A new maths GCSE curriculum for post-16 resit students
Throughout 2019, MEI worked in consultation with key stakeholders to develop a new curriculum in maths for post-16 GCSE students with a greater emphasis on applying maths in realistic contexts. This project included a small-scale study to assess the suitability of the curriculum as a basis for an alternative to the existing GCSE Mathematics.
The project aimed to address the recommendation of the Smith review that “In view of the low GCSE resit success rates and new GCSE requirements, the Department for Education should review its 16-18 resit policy with the aim that a greater proportion of students without a grade C or equivalent attain appropriate mathematical understanding by age 18. Specifically, there should be fresh consideration of appropriate curricula and qualifications for these students and the extent to which current policy incentivises these to be offered”.
Our report, published in January 2020, outlines a curriculum for a new qualification that focuses on the maths needed for everyday life and work, which also has sufficient rigour to meet the requirements of a GCSE qualification. It recommends that such a post-16 maths GCSE qualification should be developed and that it should have the same status as GCSE Mathematics at the same grade. It should also include a paper that can be taken early as a stepping-stone.
The proposed new post-16 maths GCSE would be available at Foundation tier only (grades 1-5). This is appropriate for the majority of resit students as over 90% of resit GCSE Mathematics entries are for the Foundation tier. Those resit students likely to benefit from taking the Higher tier (grades 4-9) are well served by resitting the standard GCSE Mathematics.
The development of this new curriculum was the start of a process to improve the learning experience for GCSE Mathematics resit students and outcomes for the wider population by improving knowledge of, and attitudes towards, maths. It will require the Government to act upon the report’s recommendations and amend the requirements for resit GCSEs to allow this new post-16 maths GCSE. The DfE could then work with Ofqual to develop detailed content and regulatory requirements for the proposed new post-16 maths GCSE, opening the way for awarding bodies to develop the qualification.
- Executive Summary
- Main Report
- Appendix 1 Sample teaching resources
- Draft curriculum
- Appendix 4 Comparative judgement report from No More Marking
Educational policy in England requires full-time students aged 16–18 who have not achieved grade 4 or higher in GCSE Mathematics to continue studying maths, with those who achieve grade 3 in GCSE Mathematics at age 16 required to continue to study towards GCSE Mathematics post-16. This often results in young people lacking confidence in maths and the prospect of ‘more of the same’, combined with low expectations of success, can be very de-motivating. As a result, many young people do not achieve their full potential and can be left with a lasting sense of failure and a reinforced negative attitude towards maths. This may prevent them from engaging with learning and using maths in the future.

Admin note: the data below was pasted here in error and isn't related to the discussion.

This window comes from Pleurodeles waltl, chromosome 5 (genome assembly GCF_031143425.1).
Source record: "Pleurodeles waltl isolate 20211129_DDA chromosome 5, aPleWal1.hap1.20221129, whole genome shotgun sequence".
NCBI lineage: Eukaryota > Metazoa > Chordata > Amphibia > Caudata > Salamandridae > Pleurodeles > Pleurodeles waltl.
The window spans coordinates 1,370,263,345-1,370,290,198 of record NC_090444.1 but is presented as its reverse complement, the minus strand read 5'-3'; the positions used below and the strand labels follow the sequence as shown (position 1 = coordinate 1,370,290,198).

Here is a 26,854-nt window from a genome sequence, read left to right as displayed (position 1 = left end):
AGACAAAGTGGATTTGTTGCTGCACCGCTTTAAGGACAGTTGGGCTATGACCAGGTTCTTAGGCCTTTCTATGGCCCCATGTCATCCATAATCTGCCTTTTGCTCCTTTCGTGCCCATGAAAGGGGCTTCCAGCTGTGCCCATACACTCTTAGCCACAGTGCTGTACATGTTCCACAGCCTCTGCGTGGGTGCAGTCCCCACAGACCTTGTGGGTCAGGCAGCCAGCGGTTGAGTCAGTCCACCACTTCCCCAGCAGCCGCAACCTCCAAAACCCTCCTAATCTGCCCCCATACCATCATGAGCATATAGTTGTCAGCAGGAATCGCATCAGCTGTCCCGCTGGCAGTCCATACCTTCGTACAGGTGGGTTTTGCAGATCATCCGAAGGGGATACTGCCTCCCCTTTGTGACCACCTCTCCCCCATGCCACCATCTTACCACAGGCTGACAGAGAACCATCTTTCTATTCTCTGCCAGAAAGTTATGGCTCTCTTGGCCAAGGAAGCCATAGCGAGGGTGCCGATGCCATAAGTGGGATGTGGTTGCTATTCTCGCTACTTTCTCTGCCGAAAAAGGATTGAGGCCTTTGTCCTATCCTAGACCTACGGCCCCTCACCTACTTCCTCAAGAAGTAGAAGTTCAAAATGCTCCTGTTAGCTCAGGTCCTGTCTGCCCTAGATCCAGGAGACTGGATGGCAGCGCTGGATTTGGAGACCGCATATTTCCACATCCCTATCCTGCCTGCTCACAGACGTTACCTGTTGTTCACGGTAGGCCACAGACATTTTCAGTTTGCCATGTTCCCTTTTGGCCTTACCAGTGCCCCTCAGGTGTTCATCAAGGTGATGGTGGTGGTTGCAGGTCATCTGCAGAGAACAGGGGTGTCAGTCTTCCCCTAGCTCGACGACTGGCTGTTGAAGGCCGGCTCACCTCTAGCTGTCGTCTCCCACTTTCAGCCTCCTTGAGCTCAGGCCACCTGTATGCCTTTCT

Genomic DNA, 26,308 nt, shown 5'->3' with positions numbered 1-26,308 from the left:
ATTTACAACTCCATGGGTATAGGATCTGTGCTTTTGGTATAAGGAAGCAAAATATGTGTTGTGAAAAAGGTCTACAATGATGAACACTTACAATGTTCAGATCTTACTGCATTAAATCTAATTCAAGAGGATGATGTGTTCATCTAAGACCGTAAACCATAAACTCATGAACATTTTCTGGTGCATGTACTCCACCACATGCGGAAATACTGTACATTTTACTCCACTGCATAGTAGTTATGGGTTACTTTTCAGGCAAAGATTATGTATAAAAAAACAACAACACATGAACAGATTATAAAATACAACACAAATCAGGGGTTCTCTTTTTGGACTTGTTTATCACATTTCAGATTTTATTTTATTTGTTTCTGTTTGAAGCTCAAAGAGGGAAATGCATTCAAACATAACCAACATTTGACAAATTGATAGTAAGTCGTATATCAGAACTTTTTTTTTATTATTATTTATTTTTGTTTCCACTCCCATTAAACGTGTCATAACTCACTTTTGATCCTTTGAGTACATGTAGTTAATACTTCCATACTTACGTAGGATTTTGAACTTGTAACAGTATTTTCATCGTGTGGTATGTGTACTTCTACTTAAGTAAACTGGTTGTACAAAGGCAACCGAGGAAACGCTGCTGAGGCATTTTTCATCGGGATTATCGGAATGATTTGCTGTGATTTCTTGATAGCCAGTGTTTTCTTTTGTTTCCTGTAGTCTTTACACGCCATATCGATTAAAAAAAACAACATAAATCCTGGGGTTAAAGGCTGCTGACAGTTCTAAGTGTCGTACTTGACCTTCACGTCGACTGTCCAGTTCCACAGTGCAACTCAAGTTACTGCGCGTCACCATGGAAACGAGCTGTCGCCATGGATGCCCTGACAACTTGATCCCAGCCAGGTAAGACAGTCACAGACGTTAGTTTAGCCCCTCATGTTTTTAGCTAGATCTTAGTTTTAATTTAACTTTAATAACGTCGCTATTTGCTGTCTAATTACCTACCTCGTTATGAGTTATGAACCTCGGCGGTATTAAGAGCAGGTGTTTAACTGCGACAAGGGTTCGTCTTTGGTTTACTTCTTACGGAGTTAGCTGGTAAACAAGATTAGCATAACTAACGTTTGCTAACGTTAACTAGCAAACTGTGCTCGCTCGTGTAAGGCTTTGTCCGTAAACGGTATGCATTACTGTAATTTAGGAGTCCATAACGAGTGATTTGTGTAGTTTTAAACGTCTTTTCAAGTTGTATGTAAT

The resit success rate is also very low. Over 180,000 people resat GCSE Mathematics in the summer of 2019 (the year in which the exams were last taken), but only 22.3% achieved the target of at least a grade 4 (a Level 2 pass grade). Provisional results published on 16 January 2020, indicated a pass rate of 26.5% for the 53,270 people who resat GCSE Mathematics in November 2019. The pass rate for the November session is usually higher than for the summer session because those who came closest to passing it at age 16 tend to resit it at the earliest opportunity.
GCSE Mathematics, which is designed for 14-16 year olds, attempts to do two things: prepare students for further academic study of maths, and develop the knowledge and skills to apply maths to practical problems encountered in the workplace and other aspects of life. Most resit students need to focus on the latter.
The Nuffield Foundation is an independent charitable trust with a mission to advance social well-being. It funds research that informs social policy, primarily in Education, Welfare, and Justice. It also funds student programmes that provide opportunities for young people to develop skills in quantitative and scientific methods. The Nuffield Foundation is the founder and co-funder of the Nuffield Council on Bioethics and the Ada Lovelace Institute. The Foundation has funded this project, but the views expressed are those of the authors and not necessarily the Foundation. More information is available at www.nuffieldfoundation.org.
Further information about the project is available in this MEI public statement.
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Funded by the Nuffield Foundation